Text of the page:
With Asian American Pacific Islander Heritage Month about to end, I thought I’d write a bit about the terms we choose to describe our identity. Like other ethnic groups, the labels we use for ourselves seems to be always evolving. Hispanic evolves into Latino; Negro to Black to African American; Native American to American Indian. Asian Americans are sometimes called Asian Pacific Americans, sometimes Asian Pacific islander American, and sometimes Asian American Pacific islander. These labels lead to a crazy bowl of alphabet soup acronyms: AA, APA, APIA, AAPI.
I choose to say (and write) “Asian American” most of the time, but say “Asian American Pacific Islander” and use the acronym AAPI for formal references. Although organizations such as APIA Vote and APAs for Progress helped get Asian Americans involved in the political process, President Obama and the White House prefers AAPI, as in “Asian American Pacific Islander Heritage Month.” (Note that the poster shown here, from East Tennessee State University, calls it “Asian Pacific American Heritage Month.”)
Earlier this month at an AAPI Heritage Month event sponsored by the Colorado Asian Roundtable, our friend emcee Kim Nguyen stumbled on “Asian American Pacific Islander” and I had to snicker. It’s a mouthful, all right, especially when you say it over and over into a microphone. And even just saying “AAPI” repeatedly gets to feeling odd, as if the letters lose all meaning upon repetition.
As it happens, we may be on the cusp of a change in how we identify ourselves anyway.
The Sacramento Bee the other day ran an interesting story that proposes that “Asian American” is fading off like the term “Oriental” before it.
“As Sacramento’s growing Asian immigrant communities celebrated Sunday’s Pacific Rim Street Fest, a growing number note that Asian American isn’t a race and said they choose to identify by their ethnicity,” the article stated. The excellent (required reading) group blog 8Asians picked up on the SacBee’s story and expanded upon its theme of ethnic Balkanization.
Asian Americans are increasingly identifying more by their specific culture and ethnicity, and not so much as a larger, racially-linked group.
Like a lot of social change, this may be a generational swing.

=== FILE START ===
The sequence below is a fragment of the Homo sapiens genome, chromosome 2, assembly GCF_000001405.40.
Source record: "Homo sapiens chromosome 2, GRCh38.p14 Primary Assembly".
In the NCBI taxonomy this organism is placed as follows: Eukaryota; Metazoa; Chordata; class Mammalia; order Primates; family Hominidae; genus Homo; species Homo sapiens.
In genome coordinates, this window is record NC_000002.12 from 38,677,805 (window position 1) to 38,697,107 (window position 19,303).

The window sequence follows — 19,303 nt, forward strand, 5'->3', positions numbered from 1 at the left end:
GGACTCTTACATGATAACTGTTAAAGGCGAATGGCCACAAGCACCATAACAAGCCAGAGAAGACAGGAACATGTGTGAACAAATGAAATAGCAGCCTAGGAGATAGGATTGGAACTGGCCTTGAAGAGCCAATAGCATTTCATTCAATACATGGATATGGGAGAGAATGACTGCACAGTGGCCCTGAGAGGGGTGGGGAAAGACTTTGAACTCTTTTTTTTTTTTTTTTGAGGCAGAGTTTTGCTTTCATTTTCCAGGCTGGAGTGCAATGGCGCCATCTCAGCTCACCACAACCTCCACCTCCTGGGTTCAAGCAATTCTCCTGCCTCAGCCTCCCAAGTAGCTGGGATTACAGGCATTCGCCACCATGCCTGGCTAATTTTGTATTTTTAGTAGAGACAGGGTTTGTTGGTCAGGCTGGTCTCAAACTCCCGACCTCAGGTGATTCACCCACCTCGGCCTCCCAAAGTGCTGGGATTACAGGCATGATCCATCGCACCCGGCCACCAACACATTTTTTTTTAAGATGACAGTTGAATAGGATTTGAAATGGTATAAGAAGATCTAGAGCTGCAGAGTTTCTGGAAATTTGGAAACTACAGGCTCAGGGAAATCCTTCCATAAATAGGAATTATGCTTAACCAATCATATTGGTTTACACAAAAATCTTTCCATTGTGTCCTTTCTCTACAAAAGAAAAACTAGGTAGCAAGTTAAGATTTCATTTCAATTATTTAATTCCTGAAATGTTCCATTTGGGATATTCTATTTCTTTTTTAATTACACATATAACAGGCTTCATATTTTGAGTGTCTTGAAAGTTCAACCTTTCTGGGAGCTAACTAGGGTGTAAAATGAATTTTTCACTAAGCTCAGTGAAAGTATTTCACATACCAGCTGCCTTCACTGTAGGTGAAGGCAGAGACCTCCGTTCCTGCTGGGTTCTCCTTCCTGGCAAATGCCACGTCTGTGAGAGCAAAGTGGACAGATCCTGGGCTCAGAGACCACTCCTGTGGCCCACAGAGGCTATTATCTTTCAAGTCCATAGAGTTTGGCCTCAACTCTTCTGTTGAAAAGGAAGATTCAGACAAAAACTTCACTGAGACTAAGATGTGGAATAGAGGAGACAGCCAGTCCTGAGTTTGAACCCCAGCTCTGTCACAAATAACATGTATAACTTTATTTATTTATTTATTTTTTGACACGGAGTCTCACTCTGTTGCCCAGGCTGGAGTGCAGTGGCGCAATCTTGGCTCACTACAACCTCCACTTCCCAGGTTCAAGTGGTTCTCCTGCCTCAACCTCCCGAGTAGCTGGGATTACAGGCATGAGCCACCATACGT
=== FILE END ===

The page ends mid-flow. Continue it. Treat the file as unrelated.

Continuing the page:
Growing up, I was Japanese American (when I wasn’t thinking of myself as a white kid, a banana or Twinkie who’s yellow on the outside and white inside). But as an adult, I identify as an Asian American first, and Japanese American second. There are a lot of reasons, not the least of which include the Japanese American community’s often tiresome small-mindedness, and my increasing interest in a shared cultural identity that includes values, traditions and cuisines (!) from many cultures other than the one I was raised in. And whether we’re Japanese American or Vietnamese American, we’ve suffered many of the same prejudices and indignities, and met — and hopefully, overcome — many of the same challenges that mainstream America has placed before us.
This issue of specific identity has risen to the surface of our racial consciousness because of the 2010 Census, which includes more categories for self-identification as well as a write-in option. But fewer respondents are choosing the broader term “Asian American” and there have been efforts across the country to be more specific, and for instance enter the term “Taiwanese American.”
The SacBee article quotes Sacramento civil rights activists Jerry Chong and Alice Wong:
“There are so many Asian ethnicities, the term Asian American still gives us a sense of unity, solidarity and identity,” said Chong, legal counsel for CAPITAL (Council of Asian Pacific Islanders Together for Advocacy & Leadership), an umbrella group for several dozen organizations.
“To break ethnicity down into the various subgroups works against the collective voice the greater community needs,” Wong said. “When you look at our history, culture and language, there are a lot of similarities.”
They include emphasis on hard work, education and family values, Chong said.
“Asian American” is an umbrella term that gained popularity in the late ’60s, in the wake of the African American civil rights era, when various Asian student groups began lobbying for ethnic studies classes that taught their history. That struggles continues today, even as the students themselves start to see themselves as representing specific communities, including Hmong, Cambodian, Pakistani, Thai or Filipino.
Let’s face it, each of our communities definitely has its own rich traditions and cultural heritage, so in a way it is unfair to lump us all together.
But my thinking is that the larger identity as Asian Americans (or AAs or APAs or APIAs or AAPIs) has still helped us be a little less invisible in the mainstream American society, and it has still allowed us to continue celebrating our own heritage.
That, after all, is what AAPI Heritage Month celebrates every year.